While Twenge’s previous research delved into the data on how smartphone and screen time has left Gen Z delaying adulthood, concerned with physical and emotional safety (including restricting speech which they find offensive), and underprepared to read social or emotional cues, social scientists now have the data to connect screen time to skyrocketing rates of depression, anxiety, and suicide.
Gen Z’s abysmal mental health has been making headlines since before the COVID-19 pandemic. Most alarming to social scientists and others is their rate of self-harm and hospitalization, including preteens.
While Gen Z is gaining attention for their activism around issues like gun violence, climate change, and racism, Twenge isn’t sure they’re capable of provoking vast social change like the Boomers did. It’s possible that their pessimism, nihilism, and general hopelessness about their prospects in the world may dampen their effectiveness and stamina.
As a generation that is reporting the highest levels of disinterest in marriage and childbearing and the lowest recorded rates for both, what comes after them is anyone’s guess.
A ‘come to Jesus’ moment?
Of what use is this research to the Catholic Church, which is experiencing a generational crisis of its own right now?
For the last two years, Pope Francis has overseen the ongoing “Synod on Synodality” — a worldwide listening exercise aimed at fostering a more collaborative approach to church governance and evangelization between clergy and laity. This October, bishops and other synod delegates gather for a monthlong, closed-door meeting in Rome to be followed by a final one next October that will put concrete proposals before the pope. Francis is expected to respond with an apostolic exhortation sometime thereafter.
However, the input from the synodal process so far has been largely subjective. Could it also benefit from acknowledging findings like Twenge’s, which offer an objective look at the generational trends shaping society and might illuminate opportunities and sharpen priorities for evangelization efforts?
The Church has long promoted the antidotes to the worrisome trends Twenge outlines: It is better to give than to receive; you should love your neighbor as yourself; a man should leave his father and mother and cling to his wife — and they should be fruitful and multiply. A meaningful, happy life is one which is given away in service to one’s family or vocation and typically oriented toward eternal salvation.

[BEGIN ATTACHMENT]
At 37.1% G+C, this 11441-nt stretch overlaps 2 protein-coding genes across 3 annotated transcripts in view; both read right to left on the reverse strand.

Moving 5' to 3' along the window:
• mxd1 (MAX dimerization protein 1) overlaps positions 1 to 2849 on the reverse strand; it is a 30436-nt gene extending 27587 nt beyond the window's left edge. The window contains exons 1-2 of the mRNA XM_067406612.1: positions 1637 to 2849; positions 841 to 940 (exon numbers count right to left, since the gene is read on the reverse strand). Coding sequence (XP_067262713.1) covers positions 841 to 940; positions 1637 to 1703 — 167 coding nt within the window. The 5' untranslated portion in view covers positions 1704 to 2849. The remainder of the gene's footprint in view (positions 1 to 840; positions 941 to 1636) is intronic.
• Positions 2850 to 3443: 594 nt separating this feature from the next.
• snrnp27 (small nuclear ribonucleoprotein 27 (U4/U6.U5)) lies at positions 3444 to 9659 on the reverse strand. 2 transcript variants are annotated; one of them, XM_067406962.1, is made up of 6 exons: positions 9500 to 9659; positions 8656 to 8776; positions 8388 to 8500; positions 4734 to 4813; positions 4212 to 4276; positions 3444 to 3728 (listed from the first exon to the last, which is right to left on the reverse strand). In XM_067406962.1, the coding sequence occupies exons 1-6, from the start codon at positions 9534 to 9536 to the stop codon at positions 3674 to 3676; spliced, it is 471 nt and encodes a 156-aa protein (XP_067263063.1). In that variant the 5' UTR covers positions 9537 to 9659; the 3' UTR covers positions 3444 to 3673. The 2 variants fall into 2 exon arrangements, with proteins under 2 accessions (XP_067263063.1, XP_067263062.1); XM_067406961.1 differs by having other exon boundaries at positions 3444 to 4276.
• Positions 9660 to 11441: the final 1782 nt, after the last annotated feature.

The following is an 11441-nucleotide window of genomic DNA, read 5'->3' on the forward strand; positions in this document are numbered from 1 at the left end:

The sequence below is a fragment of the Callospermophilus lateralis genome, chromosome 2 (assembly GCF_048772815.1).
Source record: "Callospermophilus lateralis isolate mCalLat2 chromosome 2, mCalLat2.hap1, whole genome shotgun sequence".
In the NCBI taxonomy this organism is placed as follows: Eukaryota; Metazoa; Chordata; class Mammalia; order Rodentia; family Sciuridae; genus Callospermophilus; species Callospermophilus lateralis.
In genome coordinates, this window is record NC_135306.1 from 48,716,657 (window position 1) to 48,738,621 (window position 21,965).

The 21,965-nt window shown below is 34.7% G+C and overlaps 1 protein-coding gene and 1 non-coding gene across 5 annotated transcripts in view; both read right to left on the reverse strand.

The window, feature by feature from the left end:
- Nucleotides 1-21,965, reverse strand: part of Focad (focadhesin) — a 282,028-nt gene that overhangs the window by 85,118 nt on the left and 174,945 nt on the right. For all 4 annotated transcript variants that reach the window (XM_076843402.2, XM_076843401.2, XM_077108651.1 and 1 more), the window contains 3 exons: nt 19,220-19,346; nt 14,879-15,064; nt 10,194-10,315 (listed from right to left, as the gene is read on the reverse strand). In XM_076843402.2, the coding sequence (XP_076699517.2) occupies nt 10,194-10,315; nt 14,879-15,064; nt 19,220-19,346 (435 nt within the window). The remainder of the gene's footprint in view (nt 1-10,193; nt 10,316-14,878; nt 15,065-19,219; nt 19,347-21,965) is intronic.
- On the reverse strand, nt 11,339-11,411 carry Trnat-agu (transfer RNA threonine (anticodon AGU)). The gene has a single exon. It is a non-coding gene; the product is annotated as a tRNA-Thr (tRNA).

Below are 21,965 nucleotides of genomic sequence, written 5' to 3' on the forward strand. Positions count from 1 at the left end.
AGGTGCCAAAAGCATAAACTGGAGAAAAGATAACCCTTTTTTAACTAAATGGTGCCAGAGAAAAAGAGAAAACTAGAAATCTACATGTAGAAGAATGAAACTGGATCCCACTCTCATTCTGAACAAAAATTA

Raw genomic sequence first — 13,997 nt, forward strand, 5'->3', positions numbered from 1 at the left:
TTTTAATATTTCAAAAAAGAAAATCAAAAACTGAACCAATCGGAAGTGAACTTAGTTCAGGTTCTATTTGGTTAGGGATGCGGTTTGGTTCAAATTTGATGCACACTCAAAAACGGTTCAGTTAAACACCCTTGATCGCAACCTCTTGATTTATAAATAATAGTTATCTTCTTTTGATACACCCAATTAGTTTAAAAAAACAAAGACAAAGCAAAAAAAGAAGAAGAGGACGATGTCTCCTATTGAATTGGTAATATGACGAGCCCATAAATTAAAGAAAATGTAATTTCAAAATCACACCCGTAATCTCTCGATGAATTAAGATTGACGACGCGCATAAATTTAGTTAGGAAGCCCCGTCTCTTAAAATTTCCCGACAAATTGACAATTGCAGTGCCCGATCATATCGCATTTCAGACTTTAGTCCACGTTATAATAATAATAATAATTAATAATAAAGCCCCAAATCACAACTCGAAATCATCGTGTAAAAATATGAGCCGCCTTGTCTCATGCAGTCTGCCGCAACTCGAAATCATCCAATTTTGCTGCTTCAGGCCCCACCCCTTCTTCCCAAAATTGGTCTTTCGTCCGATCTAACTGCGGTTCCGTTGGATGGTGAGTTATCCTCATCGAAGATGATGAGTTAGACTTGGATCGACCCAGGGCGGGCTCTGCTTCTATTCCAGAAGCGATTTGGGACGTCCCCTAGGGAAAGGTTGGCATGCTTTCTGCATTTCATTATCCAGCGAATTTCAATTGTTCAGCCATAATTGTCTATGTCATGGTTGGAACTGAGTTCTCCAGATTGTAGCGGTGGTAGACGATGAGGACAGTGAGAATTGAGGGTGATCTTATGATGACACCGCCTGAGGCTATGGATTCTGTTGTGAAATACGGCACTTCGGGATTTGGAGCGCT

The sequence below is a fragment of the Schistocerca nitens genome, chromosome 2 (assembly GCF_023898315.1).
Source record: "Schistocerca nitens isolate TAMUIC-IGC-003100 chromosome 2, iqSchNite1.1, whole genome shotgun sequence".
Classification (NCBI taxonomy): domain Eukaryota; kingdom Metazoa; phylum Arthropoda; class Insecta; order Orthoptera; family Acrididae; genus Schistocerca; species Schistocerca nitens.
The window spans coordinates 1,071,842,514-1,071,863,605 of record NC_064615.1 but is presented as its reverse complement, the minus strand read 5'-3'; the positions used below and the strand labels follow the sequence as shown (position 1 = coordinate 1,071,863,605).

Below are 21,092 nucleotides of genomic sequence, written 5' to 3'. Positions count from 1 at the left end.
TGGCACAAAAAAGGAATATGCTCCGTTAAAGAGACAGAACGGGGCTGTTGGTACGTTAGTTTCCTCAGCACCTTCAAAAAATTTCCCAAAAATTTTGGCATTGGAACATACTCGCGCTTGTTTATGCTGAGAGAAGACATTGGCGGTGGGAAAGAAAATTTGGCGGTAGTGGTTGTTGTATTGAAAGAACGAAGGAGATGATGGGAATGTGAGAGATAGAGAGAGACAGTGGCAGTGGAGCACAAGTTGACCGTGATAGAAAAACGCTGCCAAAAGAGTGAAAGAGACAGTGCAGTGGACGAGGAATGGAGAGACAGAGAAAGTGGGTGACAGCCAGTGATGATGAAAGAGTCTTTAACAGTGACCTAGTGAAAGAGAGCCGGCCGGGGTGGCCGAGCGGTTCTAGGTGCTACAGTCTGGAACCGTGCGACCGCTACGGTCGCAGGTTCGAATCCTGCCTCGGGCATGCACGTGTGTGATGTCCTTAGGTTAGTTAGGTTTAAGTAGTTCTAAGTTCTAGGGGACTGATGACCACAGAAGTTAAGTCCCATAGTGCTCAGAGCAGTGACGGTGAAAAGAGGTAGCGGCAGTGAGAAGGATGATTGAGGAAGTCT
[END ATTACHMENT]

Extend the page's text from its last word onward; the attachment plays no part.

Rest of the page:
Now more than ever, the Catholic Church has social science on its side to back up what it has long preached.
When addressing the mental health crisis, clergy and laity should boldly unmask the false promises of individualism. While Catholics should champion civil rights and promote and protect the dignity of the human person, attention must also be paid to the communal aspect of the human experience. Parishes, schools, and social services should lean into the work of developing communities in which people know one another’s names and needs.
Psychologists are better understanding how our culture’s emphasis on constant self-reflection — how we are feeling, what people think of us, who we are and how we present ourselves — is directly related to increased rates of anxiety and depression. The loop of self-analysis and need for feedback is taking a toll.
“Happiness scholar” Arthur Brooks of Harvard University has suggested removing or limiting the literal and figurative mirrors in our lives, including social media, to help get our mind off of ourselves and onto others. Besides being a spiritual truism, thinking about other people and outside of ourselves is also a mood lifter.
As for materialism, the Church has no shortage of wisdom and saintly examples which reveal how detachment from wealth, sharing with the less advantaged, and prioritizing eternal matters produce happier and healthier individuals and societies.
But perhaps most importantly, research like Twenge’s confirms the need for Catholic laity — and clergy — to encourage young men and women to get married, and find ways to better accompany them throughout their married life.
Studies led by Harvard epidemiologist Tyler J. VanderWeele have found that marriage yields lower levels of loneliness, higher levels of meaning and purpose, higher levels of affective happiness, and lower mortality — all reminders that encouraging and accompanying men and women in married life is some of the Church’s most important work ahead.
If secular experts like Twenge are right, and things like our birth year and what devices we use shape who we are, then their findings also prove that advances in technology and personal freedom haven’t made us happier.
For an institution that’s been helping people find the meaning of life for 2,000 years, that suggests our 21st century “generation wars” could prove to be the ultimate blessing in disguise.